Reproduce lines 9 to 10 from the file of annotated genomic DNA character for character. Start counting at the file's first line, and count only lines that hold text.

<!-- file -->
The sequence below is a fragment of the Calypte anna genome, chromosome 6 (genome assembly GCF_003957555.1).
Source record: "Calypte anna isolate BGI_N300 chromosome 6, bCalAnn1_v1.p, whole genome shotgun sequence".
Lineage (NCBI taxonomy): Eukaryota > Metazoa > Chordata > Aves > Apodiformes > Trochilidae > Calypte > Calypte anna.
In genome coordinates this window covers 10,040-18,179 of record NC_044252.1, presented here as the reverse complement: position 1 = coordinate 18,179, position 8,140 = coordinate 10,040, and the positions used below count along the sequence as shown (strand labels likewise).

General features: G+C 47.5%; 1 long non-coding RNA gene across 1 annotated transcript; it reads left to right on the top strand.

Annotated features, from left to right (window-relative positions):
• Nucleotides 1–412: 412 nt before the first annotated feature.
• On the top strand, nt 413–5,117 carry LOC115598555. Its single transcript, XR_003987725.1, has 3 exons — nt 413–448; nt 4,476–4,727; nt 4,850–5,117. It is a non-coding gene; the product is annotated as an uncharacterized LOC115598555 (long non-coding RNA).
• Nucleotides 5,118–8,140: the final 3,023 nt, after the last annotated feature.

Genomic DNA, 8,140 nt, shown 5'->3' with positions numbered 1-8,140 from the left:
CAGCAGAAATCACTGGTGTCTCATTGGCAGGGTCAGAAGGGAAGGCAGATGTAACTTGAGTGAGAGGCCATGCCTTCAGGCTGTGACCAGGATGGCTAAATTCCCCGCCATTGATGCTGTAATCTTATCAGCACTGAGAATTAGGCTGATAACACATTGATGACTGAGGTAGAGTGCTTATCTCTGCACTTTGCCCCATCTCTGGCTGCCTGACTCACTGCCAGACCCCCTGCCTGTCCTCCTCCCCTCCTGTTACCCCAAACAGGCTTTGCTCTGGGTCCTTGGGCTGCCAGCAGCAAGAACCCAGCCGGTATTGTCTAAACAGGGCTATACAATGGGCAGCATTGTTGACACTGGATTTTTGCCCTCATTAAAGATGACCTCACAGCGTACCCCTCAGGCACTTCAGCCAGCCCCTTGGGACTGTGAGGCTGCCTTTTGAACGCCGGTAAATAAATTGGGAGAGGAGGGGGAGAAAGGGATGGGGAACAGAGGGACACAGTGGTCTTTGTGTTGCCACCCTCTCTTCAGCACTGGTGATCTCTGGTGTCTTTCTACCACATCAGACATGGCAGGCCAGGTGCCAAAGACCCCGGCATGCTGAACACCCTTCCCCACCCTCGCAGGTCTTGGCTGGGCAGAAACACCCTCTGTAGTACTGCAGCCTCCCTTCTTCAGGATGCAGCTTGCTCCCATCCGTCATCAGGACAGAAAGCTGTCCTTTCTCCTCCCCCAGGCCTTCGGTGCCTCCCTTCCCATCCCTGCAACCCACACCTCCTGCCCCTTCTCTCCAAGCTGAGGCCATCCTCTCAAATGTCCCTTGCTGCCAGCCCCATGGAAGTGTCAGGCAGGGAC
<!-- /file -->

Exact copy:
• Nucleotides 5,118–8,140: the final 3,023 nt, after the last annotated feature.

Genomic DNA, 8,140 nt, shown 5'->3' with positions numbered 1-8,140 from the left: